VII. 34. Letter from the Lords of the Council to the Lord Mayor and Court of Aldermen, stating that a Petition had been presented to them from masters and owners of coal ships, acknowledging the King's care of them in the ships employed for their safeguard under the command of Sir Henry Mervin, (fn. 11) Knight, and affirming that they could not be sufficiently secured without a constant convoy to waft them as they had had for two years past. The Council finding, by divers complaints and late experience, the excessive rates of coals, and having regard to the great prejudice and danger that might befall the City through the scarcity and want to coals, had thought fit to send to them Captain James Duppra, who had been formerly employed in that service, to advise as to some course for the safety of coal ships by settling a constant convoy for them.
Whitechall, 26th April, 1630.

VII. 41. Letter from the Lord Mayor, &c., to the Lords of the Council, acknowledging receipt of their letter of 13th April last as to the safe fetching of coals from Newcastle. Finding the business overdifficult for the City of London, they had called before them the Master of the Trinity House and several of the principal men of that Society, whose opinion they submitted, and being of the same mind with them, thought six ships would be a sufficient convoy. As to the return of the ships lately arrived from Newcastle, such as were ready might go sufficiently wafted by the Greenland fleet, now ready to depart. For the rest, seeing it was a work that concerned all the maritime parts of England in rateable proportion, they prayed the Council to mediate with the King in the business as fittest to be carried on by a Royal undertaking.
Dated in margin 18th May, 1630.

Annexed is an estimate of six ships, of 240 or 250 tons each, or thereabouts, furnished with munition and ordnance, for the guard and convoy of the Newcastle trade:—

"The pay of 6 Shipps at £70 ye Shipp ps month is £42000
"The pay of Wages for 65 men in each Shipp is in all for 690 men at 22s. the month £42900
"Victualls for the said proportion & nombr men at 22s. the man prmonth is £42900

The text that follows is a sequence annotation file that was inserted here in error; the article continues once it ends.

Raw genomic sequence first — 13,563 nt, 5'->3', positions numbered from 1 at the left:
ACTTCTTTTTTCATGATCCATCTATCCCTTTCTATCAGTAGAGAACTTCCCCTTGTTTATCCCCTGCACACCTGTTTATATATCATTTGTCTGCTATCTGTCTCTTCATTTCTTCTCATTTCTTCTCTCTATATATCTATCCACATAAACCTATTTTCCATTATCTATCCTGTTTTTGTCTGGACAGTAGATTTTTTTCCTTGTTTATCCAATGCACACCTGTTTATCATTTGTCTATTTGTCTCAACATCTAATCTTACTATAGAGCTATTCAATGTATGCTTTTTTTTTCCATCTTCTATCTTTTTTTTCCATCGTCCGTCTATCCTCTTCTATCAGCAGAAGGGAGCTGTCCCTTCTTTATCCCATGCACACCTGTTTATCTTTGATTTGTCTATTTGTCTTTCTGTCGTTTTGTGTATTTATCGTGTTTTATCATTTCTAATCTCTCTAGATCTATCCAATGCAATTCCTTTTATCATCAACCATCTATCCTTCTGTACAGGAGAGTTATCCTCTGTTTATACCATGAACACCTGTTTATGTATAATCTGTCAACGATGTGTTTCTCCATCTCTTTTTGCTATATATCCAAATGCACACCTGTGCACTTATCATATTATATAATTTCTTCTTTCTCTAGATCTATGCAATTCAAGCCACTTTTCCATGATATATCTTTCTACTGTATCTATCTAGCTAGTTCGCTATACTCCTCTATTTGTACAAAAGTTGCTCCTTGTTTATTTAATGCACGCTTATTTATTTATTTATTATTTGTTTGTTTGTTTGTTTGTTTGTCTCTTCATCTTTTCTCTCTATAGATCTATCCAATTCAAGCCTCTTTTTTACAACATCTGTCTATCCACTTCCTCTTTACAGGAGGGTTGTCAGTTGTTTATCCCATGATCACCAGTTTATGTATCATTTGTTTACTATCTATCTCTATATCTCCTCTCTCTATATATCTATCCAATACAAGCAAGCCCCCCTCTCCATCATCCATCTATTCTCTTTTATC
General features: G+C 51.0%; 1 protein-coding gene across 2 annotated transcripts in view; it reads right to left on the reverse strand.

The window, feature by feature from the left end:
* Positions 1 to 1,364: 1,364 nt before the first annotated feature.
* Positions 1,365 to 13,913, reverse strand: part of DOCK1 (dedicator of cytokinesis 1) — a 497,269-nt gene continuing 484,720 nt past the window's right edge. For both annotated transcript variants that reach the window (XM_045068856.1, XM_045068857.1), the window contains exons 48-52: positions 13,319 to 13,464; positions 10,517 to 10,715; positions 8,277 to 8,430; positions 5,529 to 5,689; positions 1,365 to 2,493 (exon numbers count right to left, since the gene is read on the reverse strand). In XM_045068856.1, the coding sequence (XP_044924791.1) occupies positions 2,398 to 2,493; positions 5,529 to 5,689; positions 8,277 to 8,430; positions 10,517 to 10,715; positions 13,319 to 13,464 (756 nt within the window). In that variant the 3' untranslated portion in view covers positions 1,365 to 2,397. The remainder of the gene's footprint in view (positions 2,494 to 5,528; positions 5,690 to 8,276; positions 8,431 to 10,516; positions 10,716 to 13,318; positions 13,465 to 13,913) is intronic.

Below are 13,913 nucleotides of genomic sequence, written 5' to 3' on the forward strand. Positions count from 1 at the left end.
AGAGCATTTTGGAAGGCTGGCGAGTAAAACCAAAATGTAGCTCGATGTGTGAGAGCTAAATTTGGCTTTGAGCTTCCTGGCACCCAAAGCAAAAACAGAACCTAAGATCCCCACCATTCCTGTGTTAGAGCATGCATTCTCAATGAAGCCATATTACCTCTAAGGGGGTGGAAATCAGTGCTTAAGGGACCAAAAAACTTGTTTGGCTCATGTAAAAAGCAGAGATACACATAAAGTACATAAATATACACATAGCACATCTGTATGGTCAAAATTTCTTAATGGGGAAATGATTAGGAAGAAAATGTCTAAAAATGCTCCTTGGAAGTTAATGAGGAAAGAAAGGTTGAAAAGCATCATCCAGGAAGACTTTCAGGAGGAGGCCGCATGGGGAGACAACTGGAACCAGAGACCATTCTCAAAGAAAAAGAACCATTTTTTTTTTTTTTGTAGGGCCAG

"The whole charge of 6 Shipps prmonth £1,27800
"The total of the 6 Shipps for 6 months £7,66800"

VII. 42. Letter from the King to the Lord Mayor, &c., stating that he had been informed that ships laden with coals from Newcastle were cleared without certificates from the collectors of the subsidy of tonnage and poundage outwards, and without certificate for the payment of the duties for lights at Wintertonness, (fn. 12) according to the Letters Patent granted by King Charles the First to Sir William Earskin and Sir John Mildrum, and requiring them, upon sight of the letter, to pay to the former collectors or their assigns whatever had been omitted since the 21st of April inst. In future no entry of such ships should be taken without a certificate from the collectors. The letter should also be published in the Court of Aldermen, and there registered, and then returned to the assignees aforesaid to be shown to the collector of the subsidies of tonnage or poundage in the Port of London inwards, that he might suffer no ship-master or merchant liable to pay for the said lights to pass an entry till the dues were paid.
Whitehall, 30th April, 1630.

VII. 193. Petition of the Mayor and Aldermen of the City of London to the King, reciting that by Letters Patent of the 29th April, 20th James I., they were authorized to buy yearly, for ever, for the relief of the poor of the City of London and Borough of Southwark, 4,000 chaldrons of sea-coals, stone-coals, or pit-coals, of the water measure of Newcastle-on-Tyne, at Newcastle, or elsewhere, and bring them to London free of toll, tallage, or any charge whatever; that of late a new charge had been demanded of every chaldron, which would tend to prejudice the poor. The petitioners, therefore, pray that they may enjoy the benefit of the said Letters Patent.

A note is appended that the King had referred the Petition to the Lord Treasurer and Lord Cottington, to consider and order as they should think fit.

Note in Margin.—Delivered to the King, 20th April, 1637.

VII. 194. Letter from William, (fn. 13) Lord Bishop of London, Lord Treasurer, to the Bishop, the Governor, and the rest of the Society of Oastmen (fn. 14) of Newcastle-on-Tyne, reciting the foregoing Petition and reference, and directing them to permit the petitioners to bring in the said 4,000 chaldrons of coals, free of all duties and impositions whatsoever.